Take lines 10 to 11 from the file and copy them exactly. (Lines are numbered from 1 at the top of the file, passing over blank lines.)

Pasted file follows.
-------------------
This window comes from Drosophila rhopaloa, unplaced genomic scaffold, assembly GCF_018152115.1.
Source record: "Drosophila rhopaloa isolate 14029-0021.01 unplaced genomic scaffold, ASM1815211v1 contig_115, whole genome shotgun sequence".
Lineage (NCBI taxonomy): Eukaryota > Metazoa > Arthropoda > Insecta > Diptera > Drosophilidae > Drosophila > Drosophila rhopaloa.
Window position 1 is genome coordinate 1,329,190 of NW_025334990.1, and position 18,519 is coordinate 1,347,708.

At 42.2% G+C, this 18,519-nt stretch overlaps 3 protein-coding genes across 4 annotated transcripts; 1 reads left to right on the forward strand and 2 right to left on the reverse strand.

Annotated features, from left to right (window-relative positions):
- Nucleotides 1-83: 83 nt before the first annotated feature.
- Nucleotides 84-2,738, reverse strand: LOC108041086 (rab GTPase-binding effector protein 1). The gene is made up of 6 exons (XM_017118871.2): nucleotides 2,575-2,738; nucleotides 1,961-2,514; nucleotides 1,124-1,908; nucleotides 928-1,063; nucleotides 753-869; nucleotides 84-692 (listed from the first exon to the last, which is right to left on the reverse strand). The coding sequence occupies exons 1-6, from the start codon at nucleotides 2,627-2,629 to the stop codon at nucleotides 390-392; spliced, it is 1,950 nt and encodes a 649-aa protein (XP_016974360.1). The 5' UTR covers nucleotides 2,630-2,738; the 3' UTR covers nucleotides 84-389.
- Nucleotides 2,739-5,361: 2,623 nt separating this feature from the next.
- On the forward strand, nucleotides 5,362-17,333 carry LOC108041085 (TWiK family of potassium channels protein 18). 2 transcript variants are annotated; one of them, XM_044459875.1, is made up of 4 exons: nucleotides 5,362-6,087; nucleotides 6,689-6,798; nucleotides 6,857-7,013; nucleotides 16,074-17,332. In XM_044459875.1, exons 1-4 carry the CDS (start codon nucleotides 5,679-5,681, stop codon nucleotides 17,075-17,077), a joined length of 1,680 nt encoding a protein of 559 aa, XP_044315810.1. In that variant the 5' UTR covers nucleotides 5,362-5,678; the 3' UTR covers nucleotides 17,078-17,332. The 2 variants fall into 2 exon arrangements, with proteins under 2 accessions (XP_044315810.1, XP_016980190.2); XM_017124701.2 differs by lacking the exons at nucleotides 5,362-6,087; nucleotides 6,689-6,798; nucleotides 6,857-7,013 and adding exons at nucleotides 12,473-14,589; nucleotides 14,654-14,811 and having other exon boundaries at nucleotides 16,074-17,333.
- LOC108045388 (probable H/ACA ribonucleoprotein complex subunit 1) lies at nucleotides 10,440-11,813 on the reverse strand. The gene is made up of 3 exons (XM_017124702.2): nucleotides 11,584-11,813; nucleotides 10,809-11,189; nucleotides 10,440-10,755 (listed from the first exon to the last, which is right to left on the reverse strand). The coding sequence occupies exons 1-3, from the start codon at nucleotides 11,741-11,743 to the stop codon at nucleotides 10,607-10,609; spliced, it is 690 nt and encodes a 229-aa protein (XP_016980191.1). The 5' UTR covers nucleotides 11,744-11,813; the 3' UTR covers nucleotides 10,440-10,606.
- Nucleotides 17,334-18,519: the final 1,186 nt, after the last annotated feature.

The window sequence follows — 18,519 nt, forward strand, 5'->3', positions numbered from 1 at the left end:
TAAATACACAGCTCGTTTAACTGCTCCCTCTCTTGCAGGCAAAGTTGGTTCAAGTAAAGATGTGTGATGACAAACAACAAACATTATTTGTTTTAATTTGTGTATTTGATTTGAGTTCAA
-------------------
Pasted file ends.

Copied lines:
- On the forward strand, nucleotides 5,362-17,333 carry LOC108041085 (TWiK family of potassium channels protein 18). 2 transcript variants are annotated; one of them, XM_044459875.1, is made up of 4 exons: nucleotides 5,362-6,087; nucleotides 6,689-6,798; nucleotides 6,857-7,013; nucleotides 16,074-17,332. In XM_044459875.1, exons 1-4 carry the CDS (start codon nucleotides 5,679-5,681, stop codon nucleotides 17,075-17,077), a joined length of 1,680 nt encoding a protein of 559 aa, XP_044315810.1. In that variant the 5' UTR covers nucleotides 5,362-5,678; the 3' UTR covers nucleotides 17,078-17,332. The 2 variants fall into 2 exon arrangements, with proteins under 2 accessions (XP_044315810.1, XP_016980190.2); XM_017124701.2 differs by lacking the exons at nucleotides 5,362-6,087; nucleotides 6,689-6,798; nucleotides 6,857-7,013 and adding exons at nucleotides 12,473-14,589; nucleotides 14,654-14,811 and having other exon boundaries at nucleotides 16,074-17,333.
- LOC108045388 (probable H/ACA ribonucleoprotein complex subunit 1) lies at nucleotides 10,440-11,813 on the reverse strand. The gene is made up of 3 exons (XM_017124702.2): nucleotides 11,584-11,813; nucleotides 10,809-11,189; nucleotides 10,440-10,755 (listed from the first exon to the last, which is right to left on the reverse strand). The coding sequence occupies exons 1-3, from the start codon at nucleotides 11,741-11,743 to the stop codon at nucleotides 10,607-10,609; spliced, it is 690 nt and encodes a 229-aa protein (XP_016980191.1). The 5' UTR covers nucleotides 11,744-11,813; the 3' UTR covers nucleotides 10,440-10,606.